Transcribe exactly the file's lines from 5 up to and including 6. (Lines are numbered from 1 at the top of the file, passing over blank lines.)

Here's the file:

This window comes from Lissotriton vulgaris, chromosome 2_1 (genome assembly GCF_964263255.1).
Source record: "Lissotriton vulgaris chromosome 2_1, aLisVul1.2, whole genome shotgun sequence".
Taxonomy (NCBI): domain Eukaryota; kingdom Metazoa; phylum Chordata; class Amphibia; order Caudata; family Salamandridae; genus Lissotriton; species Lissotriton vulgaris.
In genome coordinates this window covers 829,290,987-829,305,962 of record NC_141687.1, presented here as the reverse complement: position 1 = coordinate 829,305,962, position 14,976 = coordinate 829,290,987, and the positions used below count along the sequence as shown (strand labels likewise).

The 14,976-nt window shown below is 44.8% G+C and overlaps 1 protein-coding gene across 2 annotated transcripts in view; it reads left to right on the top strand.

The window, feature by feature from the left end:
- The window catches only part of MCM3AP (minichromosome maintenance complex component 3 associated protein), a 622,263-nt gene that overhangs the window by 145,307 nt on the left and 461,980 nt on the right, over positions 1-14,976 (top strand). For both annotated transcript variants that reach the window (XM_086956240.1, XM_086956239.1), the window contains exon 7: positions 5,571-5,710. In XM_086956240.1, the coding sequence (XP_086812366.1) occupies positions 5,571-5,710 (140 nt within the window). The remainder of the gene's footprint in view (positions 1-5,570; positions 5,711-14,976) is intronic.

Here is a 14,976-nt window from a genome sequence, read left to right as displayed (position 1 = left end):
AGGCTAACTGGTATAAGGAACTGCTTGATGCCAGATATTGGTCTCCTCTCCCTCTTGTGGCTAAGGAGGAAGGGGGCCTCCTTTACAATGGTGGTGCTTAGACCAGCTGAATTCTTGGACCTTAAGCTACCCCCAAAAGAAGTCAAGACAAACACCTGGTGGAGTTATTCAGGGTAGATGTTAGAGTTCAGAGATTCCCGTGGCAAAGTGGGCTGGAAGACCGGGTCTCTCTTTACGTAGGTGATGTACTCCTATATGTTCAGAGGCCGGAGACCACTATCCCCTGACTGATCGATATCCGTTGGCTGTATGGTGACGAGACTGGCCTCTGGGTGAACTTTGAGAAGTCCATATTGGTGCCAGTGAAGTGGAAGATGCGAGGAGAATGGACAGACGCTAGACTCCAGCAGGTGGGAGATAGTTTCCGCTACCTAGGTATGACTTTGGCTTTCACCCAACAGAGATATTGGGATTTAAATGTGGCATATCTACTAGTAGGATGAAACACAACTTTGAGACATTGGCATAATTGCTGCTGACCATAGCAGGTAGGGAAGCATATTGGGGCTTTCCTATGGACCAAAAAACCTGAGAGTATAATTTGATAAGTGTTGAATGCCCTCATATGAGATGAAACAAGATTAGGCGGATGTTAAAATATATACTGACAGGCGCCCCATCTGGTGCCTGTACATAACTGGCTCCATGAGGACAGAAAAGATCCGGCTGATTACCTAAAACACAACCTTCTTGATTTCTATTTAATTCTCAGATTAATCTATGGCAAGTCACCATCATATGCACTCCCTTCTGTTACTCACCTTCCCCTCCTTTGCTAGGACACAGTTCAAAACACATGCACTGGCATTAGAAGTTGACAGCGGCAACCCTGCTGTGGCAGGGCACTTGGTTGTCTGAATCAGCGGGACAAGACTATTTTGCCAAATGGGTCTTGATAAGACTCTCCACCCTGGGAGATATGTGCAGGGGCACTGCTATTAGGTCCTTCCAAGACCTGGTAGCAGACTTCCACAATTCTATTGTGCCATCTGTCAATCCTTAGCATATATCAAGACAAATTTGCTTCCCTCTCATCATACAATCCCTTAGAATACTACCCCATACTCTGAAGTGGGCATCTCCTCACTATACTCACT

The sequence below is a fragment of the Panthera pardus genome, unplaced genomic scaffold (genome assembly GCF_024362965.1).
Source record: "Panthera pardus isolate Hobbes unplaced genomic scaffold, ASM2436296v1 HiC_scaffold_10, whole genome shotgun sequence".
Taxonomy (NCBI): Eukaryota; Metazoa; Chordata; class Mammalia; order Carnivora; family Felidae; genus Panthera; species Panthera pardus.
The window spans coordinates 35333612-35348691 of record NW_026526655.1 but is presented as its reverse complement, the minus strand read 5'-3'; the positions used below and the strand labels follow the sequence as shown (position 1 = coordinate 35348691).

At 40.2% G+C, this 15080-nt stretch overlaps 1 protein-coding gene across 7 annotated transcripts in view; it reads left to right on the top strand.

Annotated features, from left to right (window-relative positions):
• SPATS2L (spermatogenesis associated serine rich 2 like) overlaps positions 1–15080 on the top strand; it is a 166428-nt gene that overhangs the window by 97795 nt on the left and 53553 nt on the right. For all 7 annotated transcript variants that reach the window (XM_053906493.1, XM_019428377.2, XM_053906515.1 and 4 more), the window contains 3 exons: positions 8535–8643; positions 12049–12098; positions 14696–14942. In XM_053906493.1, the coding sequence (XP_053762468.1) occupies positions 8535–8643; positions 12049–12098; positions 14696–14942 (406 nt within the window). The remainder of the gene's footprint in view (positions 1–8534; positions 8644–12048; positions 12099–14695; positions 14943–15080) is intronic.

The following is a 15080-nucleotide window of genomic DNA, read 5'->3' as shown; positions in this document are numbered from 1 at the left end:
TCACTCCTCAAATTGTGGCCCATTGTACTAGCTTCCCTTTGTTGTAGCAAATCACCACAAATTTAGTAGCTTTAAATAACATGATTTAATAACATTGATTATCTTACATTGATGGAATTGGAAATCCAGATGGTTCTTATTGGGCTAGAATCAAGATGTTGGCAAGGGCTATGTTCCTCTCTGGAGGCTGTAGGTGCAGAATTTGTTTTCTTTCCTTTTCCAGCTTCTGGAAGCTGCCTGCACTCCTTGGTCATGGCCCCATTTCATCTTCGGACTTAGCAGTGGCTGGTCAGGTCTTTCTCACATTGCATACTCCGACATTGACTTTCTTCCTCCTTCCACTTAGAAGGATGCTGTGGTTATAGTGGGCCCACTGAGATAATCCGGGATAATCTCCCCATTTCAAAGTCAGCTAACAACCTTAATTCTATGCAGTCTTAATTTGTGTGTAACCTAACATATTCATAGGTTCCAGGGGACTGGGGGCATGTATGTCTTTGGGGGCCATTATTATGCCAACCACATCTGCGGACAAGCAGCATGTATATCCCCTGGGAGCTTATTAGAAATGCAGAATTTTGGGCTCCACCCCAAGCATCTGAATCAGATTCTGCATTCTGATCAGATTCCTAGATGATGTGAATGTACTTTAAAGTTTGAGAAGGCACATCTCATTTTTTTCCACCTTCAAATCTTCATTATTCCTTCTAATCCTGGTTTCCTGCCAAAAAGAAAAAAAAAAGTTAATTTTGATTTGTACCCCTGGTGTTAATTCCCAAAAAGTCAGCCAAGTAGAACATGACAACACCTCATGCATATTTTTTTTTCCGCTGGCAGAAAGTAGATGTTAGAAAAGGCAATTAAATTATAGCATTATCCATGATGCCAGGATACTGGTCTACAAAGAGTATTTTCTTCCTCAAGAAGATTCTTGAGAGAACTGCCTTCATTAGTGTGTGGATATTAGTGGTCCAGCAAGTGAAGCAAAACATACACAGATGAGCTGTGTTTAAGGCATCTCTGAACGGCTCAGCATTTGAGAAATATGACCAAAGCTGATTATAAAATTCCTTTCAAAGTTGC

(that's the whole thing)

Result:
The 14,976-nt window shown below is 44.8% G+C and overlaps 1 protein-coding gene across 2 annotated transcripts in view; it reads left to right on the top strand.

The window, feature by feature from the left end: